More than nine in 10 of the 50 largest NHS hospital trusts in England are not staffed with nurses to the level planned by their own management, according to the Royal College of Nursing.
Despite their best efforts to fill shifts with bank and agency staff, acute trusts were still falling short of filling their nursing rotas, warned the college, following analysis of data published on the NHS Choices website.
“Patients stand a better chance of survival and recovery when there are more of them on the ward”
It found 91% of the 50 largest trusts in England failed to have the number of registered nurses they had planned to have on wards, during the day, on 150 individual hospital sites.
Since 2014, all hospitals in England have released information on their nurse staffing levels to NHS Choices. The college said its analysis of the current data on the NHS Choices website confirmed that acute trusts were putting more unregistered support staff on shift to cope with the shortage of registered nurses.
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More than half of the largest hospitals (55%) brought more unregistered support staff onto the shifts, according to the RCN’s analysis.
The over-reliance on support staff was worse at night, it said, with 67% of hospital trusts increasing numbers on night shifts compared to what they planned due to the registered nurse shortage.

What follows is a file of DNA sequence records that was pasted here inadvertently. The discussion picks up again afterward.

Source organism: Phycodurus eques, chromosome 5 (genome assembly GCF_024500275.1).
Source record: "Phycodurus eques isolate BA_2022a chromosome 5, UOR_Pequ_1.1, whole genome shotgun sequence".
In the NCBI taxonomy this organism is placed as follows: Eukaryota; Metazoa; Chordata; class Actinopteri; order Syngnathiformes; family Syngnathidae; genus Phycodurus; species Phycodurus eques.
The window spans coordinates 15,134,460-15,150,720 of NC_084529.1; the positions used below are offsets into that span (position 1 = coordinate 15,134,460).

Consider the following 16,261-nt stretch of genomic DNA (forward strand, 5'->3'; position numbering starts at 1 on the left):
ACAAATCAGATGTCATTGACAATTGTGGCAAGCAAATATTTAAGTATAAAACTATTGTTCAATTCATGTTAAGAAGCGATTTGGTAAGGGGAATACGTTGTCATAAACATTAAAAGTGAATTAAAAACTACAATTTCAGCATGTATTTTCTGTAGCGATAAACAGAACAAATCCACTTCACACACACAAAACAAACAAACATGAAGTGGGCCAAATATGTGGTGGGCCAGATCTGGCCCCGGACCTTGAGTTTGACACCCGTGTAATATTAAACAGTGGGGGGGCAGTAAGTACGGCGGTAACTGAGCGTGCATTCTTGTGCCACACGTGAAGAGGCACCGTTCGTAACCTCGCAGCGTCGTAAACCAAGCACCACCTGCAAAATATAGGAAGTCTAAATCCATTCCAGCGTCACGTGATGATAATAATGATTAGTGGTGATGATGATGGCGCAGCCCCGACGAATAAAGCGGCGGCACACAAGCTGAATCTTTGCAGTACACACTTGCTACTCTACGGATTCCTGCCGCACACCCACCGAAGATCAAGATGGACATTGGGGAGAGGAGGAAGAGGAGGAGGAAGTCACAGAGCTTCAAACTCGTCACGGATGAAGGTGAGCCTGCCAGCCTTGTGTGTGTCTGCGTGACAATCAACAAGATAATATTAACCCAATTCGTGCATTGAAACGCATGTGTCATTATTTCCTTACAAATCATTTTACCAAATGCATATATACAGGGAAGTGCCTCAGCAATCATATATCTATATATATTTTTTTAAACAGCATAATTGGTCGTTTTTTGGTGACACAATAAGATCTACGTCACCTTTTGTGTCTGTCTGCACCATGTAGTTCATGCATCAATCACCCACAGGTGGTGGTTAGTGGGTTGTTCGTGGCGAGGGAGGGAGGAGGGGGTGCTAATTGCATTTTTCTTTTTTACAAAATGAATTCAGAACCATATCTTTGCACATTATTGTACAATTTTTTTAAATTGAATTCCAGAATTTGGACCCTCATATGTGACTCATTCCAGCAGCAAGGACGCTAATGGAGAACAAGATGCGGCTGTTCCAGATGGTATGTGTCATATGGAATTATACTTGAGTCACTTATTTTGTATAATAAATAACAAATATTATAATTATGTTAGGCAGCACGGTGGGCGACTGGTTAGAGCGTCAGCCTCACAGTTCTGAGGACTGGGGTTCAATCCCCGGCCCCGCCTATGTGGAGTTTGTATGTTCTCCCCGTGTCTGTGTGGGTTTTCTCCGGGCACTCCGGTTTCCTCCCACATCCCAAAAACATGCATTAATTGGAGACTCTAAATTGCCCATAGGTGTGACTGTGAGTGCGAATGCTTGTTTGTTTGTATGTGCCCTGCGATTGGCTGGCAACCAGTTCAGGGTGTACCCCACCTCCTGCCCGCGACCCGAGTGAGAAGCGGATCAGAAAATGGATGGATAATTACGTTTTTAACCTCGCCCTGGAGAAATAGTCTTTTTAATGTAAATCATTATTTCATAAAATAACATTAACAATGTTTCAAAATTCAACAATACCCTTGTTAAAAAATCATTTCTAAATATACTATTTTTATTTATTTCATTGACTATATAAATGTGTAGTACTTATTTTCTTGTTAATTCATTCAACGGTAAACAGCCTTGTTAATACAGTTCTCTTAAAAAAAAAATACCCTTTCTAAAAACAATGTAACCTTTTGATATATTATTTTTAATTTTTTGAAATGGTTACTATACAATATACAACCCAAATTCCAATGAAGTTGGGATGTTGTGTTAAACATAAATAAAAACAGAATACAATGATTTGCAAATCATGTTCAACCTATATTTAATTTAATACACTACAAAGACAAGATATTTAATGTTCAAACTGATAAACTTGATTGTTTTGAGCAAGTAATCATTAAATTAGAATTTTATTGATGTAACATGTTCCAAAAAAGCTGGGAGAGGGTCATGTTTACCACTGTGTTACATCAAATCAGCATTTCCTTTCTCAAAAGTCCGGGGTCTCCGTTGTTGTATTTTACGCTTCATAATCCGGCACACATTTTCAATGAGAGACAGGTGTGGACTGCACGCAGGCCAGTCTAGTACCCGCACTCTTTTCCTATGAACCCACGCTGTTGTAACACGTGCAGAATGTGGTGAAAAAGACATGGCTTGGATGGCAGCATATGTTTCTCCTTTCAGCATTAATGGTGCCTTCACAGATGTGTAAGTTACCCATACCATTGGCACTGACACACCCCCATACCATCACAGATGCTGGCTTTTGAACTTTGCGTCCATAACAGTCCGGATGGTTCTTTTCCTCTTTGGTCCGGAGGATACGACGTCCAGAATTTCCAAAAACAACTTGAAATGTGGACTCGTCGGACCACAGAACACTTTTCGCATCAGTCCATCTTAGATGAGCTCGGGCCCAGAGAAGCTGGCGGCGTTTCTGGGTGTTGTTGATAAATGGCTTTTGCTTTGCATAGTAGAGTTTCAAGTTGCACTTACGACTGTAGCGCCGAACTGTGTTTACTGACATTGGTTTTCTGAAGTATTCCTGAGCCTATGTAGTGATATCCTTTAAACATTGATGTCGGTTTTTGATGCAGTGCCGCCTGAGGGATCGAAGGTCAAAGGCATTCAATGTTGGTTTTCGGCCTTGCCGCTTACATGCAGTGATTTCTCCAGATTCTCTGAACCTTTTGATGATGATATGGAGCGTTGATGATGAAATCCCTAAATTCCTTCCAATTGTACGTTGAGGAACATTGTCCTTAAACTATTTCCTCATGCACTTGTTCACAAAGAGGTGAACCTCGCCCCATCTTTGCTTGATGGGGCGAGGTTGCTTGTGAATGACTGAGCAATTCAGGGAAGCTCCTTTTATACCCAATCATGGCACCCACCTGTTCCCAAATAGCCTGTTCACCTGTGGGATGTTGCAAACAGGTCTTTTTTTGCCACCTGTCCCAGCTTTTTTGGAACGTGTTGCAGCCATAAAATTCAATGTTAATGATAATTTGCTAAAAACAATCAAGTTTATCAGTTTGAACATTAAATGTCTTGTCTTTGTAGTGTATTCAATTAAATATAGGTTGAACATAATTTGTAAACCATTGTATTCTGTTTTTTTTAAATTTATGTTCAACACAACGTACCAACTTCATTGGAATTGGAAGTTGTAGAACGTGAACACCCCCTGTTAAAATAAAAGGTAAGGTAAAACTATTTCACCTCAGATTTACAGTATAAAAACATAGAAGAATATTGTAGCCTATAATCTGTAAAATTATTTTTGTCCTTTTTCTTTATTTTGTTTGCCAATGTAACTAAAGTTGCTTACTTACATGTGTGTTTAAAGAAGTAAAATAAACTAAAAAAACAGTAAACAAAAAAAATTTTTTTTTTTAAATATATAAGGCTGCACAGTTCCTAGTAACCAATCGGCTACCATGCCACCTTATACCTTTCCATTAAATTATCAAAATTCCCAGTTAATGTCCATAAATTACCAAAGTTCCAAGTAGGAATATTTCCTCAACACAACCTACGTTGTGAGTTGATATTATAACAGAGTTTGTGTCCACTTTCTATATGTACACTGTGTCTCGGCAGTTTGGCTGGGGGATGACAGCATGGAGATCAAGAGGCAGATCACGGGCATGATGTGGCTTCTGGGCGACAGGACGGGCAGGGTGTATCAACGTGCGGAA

The practice of substitution raised questions about safety, noted the RCN. Research has shown that mortality rates rise significantly when the ratio of registered nurses to healthcare assistants is lowest.
A study, in the journal BMJ Open, found that where registered nurses had six or fewer patients to care for, the death rate on medical wards was 20% lower than where they had more than 10.
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Hospitals with more unregistered nursing support workers may have had higher death rates, noted the RCN.
The RCN said its analysis of the data supported recent research highlighting that there were 40,000 nurse vacancies across the NHS in England.
Janet Davies, chief executive and general secretary of the RCN, described the figures as “startling” and said they showed “our largest hospitals still do not have enough nurses”.
“They are resorting to filling wards with unregistered healthcare assistants, especially at night, just to cope with the shortage,” she warned.
“Nurses have degrees and expert training and, to be blunt, the evidence shows patients stand a better chance of survival and recovery when there are more of them on the ward,” she said.
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“It is unfair on the healthcare assistant too – they should not be left in a situation they have not been trained to handle,” she said the RCN leader.
She called on the government to “redouble its efforts” to train and recruit more nurses and “stop haemorrhaging” experienced ones, who she said were “fed up, undervalued and burning out fast”.
She added that ministers were still failing to reassure overseas nurses from the European Union of their right to remain, warning that the NHS “would go under if they drifted away”.
“All nursing staff, regardless of where they trained, should go to work confident that there will be enough trained nurses to give safe care and feel valued with fair pay for their work,” said Ms Davies.